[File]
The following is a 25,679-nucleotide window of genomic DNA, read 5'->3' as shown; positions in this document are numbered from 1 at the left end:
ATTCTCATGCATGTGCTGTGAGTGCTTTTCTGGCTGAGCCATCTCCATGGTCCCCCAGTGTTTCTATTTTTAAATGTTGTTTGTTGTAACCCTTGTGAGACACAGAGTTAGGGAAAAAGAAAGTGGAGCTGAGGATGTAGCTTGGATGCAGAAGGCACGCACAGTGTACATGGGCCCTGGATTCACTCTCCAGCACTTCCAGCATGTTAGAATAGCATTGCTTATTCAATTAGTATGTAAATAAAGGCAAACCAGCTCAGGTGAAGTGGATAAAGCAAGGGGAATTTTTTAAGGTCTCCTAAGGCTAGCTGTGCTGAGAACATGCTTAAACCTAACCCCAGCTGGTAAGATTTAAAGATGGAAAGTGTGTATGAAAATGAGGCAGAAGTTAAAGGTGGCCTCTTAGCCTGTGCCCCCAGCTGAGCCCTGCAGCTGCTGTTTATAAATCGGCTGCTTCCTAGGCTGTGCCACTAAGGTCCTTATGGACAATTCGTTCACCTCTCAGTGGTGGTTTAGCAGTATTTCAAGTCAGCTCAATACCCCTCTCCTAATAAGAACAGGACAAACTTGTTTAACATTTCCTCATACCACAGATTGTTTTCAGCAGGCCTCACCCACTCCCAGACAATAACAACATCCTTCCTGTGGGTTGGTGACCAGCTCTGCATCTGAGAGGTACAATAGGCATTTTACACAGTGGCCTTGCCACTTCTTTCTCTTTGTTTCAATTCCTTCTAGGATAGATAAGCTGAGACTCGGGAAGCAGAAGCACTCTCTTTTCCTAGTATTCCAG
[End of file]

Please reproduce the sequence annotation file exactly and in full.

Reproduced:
The following is a 25,679-nucleotide window of genomic DNA, read 5'->3' as shown; positions in this document are numbered from 1 at the left end:
ATTCTCATGCATGTGCTGTGAGTGCTTTTCTGGCTGAGCCATCTCCATGGTCCCCCAGTGTTTCTATTTTTAAATGTTGTTTGTTGTAACCCTTGTGAGACACAGAGTTAGGGAAAAAGAAAGTGGAGCTGAGGATGTAGCTTGGATGCAGAAGGCACGCACAGTGTACATGGGCCCTGGATTCACTCTCCAGCACTTCCAGCATGTTAGAATAGCATTGCTTATTCAATTAGTATGTAAATAAAGGCAAACCAGCTCAGGTGAAGTGGATAAAGCAAGGGGAATTTTTTAAGGTCTCCTAAGGCTAGCTGTGCTGAGAACATGCTTAAACCTAACCCCAGCTGGTAAGATTTAAAGATGGAAAGTGTGTATGAAAATGAGGCAGAAGTTAAAGGTGGCCTCTTAGCCTGTGCCCCCAGCTGAGCCCTGCAGCTGCTGTTTATAAATCGGCTGCTTCCTAGGCTGTGCCACTAAGGTCCTTATGGACAATTCGTTCACCTCTCAGTGGTGGTTTAGCAGTATTTCAAGTCAGCTCAATACCCCTCTCCTAATAAGAACAGGACAAACTTGTTTAACATTTCCTCATACCACAGATTGTTTTCAGCAGGCCTCACCCACTCCCAGACAATAACAACATCCTTCCTGTGGGTTGGTGACCAGCTCTGCATCTGAGAGGTACAATAGGCATTTTACACAGTGGCCTTGCCACTTCTTTCTCTTTGTTTCAATTCCTTCTAGGATAGATAAGCTGAGACTCGGGAAGCAGAAGCACTCTCTTTTCCTAGTATTCCAG